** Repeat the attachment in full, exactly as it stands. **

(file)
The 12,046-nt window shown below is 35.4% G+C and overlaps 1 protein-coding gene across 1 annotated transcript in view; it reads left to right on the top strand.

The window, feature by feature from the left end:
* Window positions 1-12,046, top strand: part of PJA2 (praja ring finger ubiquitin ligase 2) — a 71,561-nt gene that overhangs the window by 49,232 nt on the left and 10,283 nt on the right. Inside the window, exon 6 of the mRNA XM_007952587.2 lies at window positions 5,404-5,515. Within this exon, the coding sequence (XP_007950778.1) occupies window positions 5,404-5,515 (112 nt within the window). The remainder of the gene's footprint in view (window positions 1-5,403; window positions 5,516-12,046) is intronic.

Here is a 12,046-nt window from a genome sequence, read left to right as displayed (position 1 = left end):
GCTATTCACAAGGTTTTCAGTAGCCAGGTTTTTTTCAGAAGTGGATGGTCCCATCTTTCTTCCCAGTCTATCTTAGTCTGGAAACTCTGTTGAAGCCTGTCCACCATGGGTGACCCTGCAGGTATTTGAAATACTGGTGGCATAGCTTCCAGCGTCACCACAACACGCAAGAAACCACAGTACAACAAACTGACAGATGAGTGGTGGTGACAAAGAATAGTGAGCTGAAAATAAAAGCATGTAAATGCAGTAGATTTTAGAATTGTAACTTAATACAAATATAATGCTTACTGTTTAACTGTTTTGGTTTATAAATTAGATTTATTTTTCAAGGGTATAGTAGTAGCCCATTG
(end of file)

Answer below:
The 12,046-nt window shown below is 35.4% G+C and overlaps 1 protein-coding gene across 1 annotated transcript in view; it reads left to right on the top strand.

The window, feature by feature from the left end:
* Window positions 1-12,046, top strand: part of PJA2 (praja ring finger ubiquitin ligase 2) — a 71,561-nt gene that overhangs the window by 49,232 nt on the left and 10,283 nt on the right. Inside the window, exon 6 of the mRNA XM_007952587.2 lies at window positions 5,404-5,515. Within this exon, the coding sequence (XP_007950778.1) occupies window positions 5,404-5,515 (112 nt within the window). The remainder of the gene's footprint in view (window positions 1-5,403; window positions 5,516-12,046) is intronic.

Here is a 12,046-nt window from a genome sequence, read left to right as displayed (position 1 = left end):
GCTATTCACAAGGTTTTCAGTAGCCAGGTTTTTTTCAGAAGTGGATGGTCCCATCTTTCTTCCCAGTCTATCTTAGTCTGGAAACTCTGTTGAAGCCTGTCCACCATGGGTGACCCTGCAGGTATTTGAAATACTGGTGGCATAGCTTCCAGCGTCACCACAACACGCAAGAAACCACAGTACAACAAACTGACAGATGAGTGGTGGTGACAAAGAATAGTGAGCTGAAAATAAAAGCATGTAAATGCAGTAGATTTTAGAATTGTAACTTAATACAAATATAATGCTTACTGTTTAACTGTTTTGGTTTATAAATTAGATTTATTTTTCAAGGGTATAGTAGTAGCCCATTG